A lot of childhood misbehavior is caused by parents, teachers, caretakers, etc. giving incomplete or confusing instructions.
Too many times children are given instructions that do not make sense. They do the best they can with the instructions they received and with what they actually understood. As parents, teachers, and caretakers it is our responsibility to use our words correctly and give instructions that are clear and easy to understand.
Here are some basic guidelines to follow*
- Make sure you have the child's attention before you begin to speak. This is easier if you are close to the child and down on her level. A gentle hand on the arm might help, too, depending on the child and the situation.
- Always get down to a child's level when talking to him/her. If sitting on the floor or squatting is uncomfortable for you, try keeping a chair handy.
- Remember that body language, tone of voice, and facial expression affect the message you deliver. The same phrase can be reassuring or threatening depending on how you say it. Words matter. Your expression and tone of voice matter just as much, and sometimes more.
- Use simple words and short sentences. Avoid idioms and shortcuts. Try to say exactly what you mean as clearly as possible. If you do use idioms, watch for signs of confusion, and be prepared to explain them. Example: "Please sit nicely in your chair!" Most children do not know how to sit "nicely." Instead, be specific: "Sit in your chair with your hands on your lap and your mouth closed."
- Don't be wishy-washy. If you mean no, say it. If you say no, mean it.
- Don't ask a question or offer a choice when there isn't one. Let the children know clearly what you need from them. In particular, avoid using "okay?" at the end of directives, as in "It's clean-up time, okay?" Another example, "Would you like some peas?" If the child is required to eat peas, do not make it a question because they will probably respond with "no."
- Don't ask questions to which you already know the answer. This applies to managing behavior as well as concept development. Don't ask a child, "Is that the way we treat our friends?" You already know that pushing another child is not a good way to treat him, but a young child doesn't yet. Likewise, ther are better ways to develop children's thinking skills than to ask them questions about numbers and colors and letters to which you already know the answer.
- If you must interrupt children, remember they deserve the same courtesy adults expect. Say something like "Excuse me, I need you in the book corner now, please." Teach please, thank you, I'm sorry, you're welcome, and other niceties by your own modeling rather than prodding with that old "What do you say?"
- Use praise in moderation and only when it is sincere and truly called for. When you are praising a child, be specific--for example, instead of just saying, "Good job!" follow it with the appreciated behavior: "Good job picking up the blocks." Better yet, avoid praise altogether, and comment on or thank the child for the work he/she did. For example, "You did a lot of work picking up those blocks," or "Thank you for picking up so many blocks. Look how much space there is now!"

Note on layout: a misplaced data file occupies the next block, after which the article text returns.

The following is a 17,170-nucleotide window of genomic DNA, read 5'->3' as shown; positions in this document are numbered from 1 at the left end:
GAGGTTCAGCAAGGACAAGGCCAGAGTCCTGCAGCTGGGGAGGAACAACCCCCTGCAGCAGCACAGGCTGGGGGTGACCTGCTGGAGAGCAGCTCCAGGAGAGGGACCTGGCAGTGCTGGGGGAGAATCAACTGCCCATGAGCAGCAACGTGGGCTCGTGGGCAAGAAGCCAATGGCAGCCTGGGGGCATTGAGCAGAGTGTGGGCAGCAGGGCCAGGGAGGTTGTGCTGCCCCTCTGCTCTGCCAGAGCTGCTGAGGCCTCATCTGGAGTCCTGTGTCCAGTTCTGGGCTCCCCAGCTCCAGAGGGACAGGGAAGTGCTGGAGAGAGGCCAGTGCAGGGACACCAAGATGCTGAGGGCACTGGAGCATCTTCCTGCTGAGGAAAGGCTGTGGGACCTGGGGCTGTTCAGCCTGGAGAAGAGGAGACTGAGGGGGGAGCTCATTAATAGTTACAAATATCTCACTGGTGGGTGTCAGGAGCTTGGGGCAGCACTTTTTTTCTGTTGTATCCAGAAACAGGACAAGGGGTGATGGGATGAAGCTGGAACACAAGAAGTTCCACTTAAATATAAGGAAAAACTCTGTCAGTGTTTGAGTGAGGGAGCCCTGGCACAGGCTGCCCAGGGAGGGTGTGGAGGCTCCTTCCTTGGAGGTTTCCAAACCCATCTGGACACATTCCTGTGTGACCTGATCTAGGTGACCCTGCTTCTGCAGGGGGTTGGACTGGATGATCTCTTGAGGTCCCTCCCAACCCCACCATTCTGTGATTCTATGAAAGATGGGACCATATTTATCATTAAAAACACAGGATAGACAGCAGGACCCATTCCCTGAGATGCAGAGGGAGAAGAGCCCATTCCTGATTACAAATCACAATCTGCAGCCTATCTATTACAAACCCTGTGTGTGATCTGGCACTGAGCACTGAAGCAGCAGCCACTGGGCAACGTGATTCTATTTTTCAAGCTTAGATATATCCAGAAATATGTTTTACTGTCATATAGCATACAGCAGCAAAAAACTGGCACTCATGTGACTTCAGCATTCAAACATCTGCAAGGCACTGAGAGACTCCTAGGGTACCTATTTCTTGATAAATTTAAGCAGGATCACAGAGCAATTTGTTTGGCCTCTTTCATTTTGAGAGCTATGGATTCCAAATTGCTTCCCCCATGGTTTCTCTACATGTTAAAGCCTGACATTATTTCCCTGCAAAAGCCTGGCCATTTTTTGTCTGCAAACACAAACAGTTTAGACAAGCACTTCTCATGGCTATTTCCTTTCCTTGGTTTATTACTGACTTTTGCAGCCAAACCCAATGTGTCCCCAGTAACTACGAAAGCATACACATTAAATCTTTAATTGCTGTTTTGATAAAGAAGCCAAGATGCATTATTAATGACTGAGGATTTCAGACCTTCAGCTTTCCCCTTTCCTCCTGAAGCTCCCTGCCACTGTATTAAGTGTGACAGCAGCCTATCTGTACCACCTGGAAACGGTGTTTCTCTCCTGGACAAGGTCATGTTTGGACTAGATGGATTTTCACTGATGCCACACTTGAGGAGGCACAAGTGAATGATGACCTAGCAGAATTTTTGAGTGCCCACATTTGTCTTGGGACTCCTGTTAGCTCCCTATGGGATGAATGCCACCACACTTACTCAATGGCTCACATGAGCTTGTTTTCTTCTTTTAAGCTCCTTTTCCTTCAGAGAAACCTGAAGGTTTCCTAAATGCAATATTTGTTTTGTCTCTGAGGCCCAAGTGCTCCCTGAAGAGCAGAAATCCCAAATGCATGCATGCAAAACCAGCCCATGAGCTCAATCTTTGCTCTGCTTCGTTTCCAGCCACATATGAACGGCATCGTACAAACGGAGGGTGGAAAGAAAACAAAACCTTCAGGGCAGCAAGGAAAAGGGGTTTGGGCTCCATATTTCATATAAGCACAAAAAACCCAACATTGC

Using correct, clear language is very important when speaking with children. If there has been "misbehavior" think about how you might have given unclear instructions. I will end this post with a couple of examples, and we would also love to hear any of your own!
Teacher has given the children finger paints to make a painting to hang in the classroom, she lets them know that they are not allowed to paint on the walls or floor. She is called to the office and, upon returning, finds the children painting all over each other! The paint was all over the paper and on the children, but nothing on the wall or floors. The teacher should have clearly instructed that the paints are for the paper only. She also could ask the children questions such as, "Can you paint on the floor?" (no), "Can you paint on each other?" (no) "Where can you paint?" (the paper).
A teacher and her aid are getting their kindergarten class ready to play outside. They find one child sitting in the corner crying. They try to comfort the child by telling her that they will help her get ready to play outside in the snow. This makes it worse and they are very confused by her behavior since this particular girl has always loved playing outside. They later find out that this little student had overheard the teacher and aid talking about how deep the know was; "It will be hard to keep track of the kids during recess. The snow is so deep they will disappear." The little girl took this sentence literally and was very upset.
*All information for this post was taken from the book Use Your Words by Carol Garhart Mooney.